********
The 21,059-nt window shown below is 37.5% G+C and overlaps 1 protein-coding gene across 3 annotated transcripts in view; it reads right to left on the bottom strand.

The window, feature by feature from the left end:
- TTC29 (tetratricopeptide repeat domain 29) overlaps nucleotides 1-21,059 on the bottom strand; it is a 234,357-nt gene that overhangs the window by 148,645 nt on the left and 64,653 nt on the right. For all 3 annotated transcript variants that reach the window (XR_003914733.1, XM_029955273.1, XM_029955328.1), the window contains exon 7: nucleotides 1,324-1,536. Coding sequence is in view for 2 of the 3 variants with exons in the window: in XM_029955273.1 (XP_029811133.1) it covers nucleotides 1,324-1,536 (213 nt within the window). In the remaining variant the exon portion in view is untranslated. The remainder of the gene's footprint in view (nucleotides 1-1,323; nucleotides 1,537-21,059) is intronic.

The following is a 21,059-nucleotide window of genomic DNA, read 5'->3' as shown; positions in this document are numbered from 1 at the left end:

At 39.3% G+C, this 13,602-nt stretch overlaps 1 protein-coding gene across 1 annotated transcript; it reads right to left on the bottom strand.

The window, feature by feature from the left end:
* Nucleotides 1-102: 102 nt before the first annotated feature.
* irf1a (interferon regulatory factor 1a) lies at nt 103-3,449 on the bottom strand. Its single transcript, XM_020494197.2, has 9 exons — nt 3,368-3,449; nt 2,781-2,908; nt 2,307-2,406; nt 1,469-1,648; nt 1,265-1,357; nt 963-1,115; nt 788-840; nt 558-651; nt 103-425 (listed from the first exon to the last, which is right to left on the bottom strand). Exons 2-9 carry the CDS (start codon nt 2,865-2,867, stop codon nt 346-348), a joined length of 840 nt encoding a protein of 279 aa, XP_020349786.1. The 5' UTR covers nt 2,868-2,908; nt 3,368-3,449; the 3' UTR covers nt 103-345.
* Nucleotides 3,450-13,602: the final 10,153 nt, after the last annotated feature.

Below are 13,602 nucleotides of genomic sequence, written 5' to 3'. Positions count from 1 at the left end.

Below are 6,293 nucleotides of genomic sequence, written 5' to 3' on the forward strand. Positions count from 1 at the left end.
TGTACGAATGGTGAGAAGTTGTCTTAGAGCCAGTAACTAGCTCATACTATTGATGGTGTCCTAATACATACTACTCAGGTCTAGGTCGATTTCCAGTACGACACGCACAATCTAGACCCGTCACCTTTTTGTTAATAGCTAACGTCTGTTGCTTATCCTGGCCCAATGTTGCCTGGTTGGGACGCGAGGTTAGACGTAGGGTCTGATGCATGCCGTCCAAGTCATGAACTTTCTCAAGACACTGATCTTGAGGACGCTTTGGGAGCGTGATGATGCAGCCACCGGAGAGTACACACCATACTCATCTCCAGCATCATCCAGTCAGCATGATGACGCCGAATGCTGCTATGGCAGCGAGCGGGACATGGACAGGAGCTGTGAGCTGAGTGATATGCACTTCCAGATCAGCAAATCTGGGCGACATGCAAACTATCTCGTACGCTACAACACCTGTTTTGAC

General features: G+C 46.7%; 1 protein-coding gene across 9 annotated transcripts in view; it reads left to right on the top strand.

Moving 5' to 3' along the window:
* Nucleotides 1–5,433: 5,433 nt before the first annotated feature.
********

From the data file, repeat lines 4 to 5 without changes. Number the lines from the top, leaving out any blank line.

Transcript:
The following is a 21,059-nucleotide window of genomic DNA, read 5'->3' as shown; positions in this document are numbered from 1 at the left end:

At 39.3% G+C, this 13,602-nt stretch overlaps 1 protein-coding gene across 1 annotated transcript; it reads right to left on the bottom strand.